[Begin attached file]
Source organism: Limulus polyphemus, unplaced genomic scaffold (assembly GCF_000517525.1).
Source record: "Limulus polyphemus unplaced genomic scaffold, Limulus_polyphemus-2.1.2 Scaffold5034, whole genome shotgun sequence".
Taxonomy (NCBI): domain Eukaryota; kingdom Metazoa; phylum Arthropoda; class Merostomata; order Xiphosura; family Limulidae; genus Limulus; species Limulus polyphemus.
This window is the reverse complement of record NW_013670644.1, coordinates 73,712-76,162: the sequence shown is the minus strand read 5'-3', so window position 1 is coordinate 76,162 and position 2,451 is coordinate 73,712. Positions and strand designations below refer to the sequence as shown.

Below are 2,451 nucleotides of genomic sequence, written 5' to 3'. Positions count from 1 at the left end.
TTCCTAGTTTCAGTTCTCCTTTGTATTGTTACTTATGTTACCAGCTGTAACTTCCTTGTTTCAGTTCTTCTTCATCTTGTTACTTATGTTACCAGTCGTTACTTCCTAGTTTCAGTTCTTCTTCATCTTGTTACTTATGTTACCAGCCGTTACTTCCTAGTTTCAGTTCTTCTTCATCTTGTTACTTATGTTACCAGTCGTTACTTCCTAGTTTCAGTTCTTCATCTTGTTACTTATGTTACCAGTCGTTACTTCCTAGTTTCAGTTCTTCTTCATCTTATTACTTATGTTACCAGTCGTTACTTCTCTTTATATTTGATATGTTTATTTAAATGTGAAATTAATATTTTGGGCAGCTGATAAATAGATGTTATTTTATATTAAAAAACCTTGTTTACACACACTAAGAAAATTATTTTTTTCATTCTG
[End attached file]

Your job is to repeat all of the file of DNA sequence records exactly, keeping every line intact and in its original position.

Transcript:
Source organism: Limulus polyphemus, unplaced genomic scaffold (assembly GCF_000517525.1).
Source record: "Limulus polyphemus unplaced genomic scaffold, Limulus_polyphemus-2.1.2 Scaffold5034, whole genome shotgun sequence".
Taxonomy (NCBI): domain Eukaryota; kingdom Metazoa; phylum Arthropoda; class Merostomata; order Xiphosura; family Limulidae; genus Limulus; species Limulus polyphemus.
This window is the reverse complement of record NW_013670644.1, coordinates 73,712-76,162: the sequence shown is the minus strand read 5'-3', so window position 1 is coordinate 76,162 and position 2,451 is coordinate 73,712. Positions and strand designations below refer to the sequence as shown.

Below are 2,451 nucleotides of genomic sequence, written 5' to 3'. Positions count from 1 at the left end.
TTCCTAGTTTCAGTTCTCCTTTGTATTGTTACTTATGTTACCAGCTGTAACTTCCTTGTTTCAGTTCTTCTTCATCTTGTTACTTATGTTACCAGTCGTTACTTCCTAGTTTCAGTTCTTCTTCATCTTGTTACTTATGTTACCAGCCGTTACTTCCTAGTTTCAGTTCTTCTTCATCTTGTTACTTATGTTACCAGTCGTTACTTCCTAGTTTCAGTTCTTCATCTTGTTACTTATGTTACCAGTCGTTACTTCCTAGTTTCAGTTCTTCTTCATCTTATTACTTATGTTACCAGTCGTTACTTCTCTTTATATTTGATATGTTTATTTAAATGTGAAATTAATATTTTGGGCAGCTGATAAATAGATGTTATTTTATATTAAAAAACCTTGTTTACACACACTAAGAAAATTATTTTTTTCATTCTG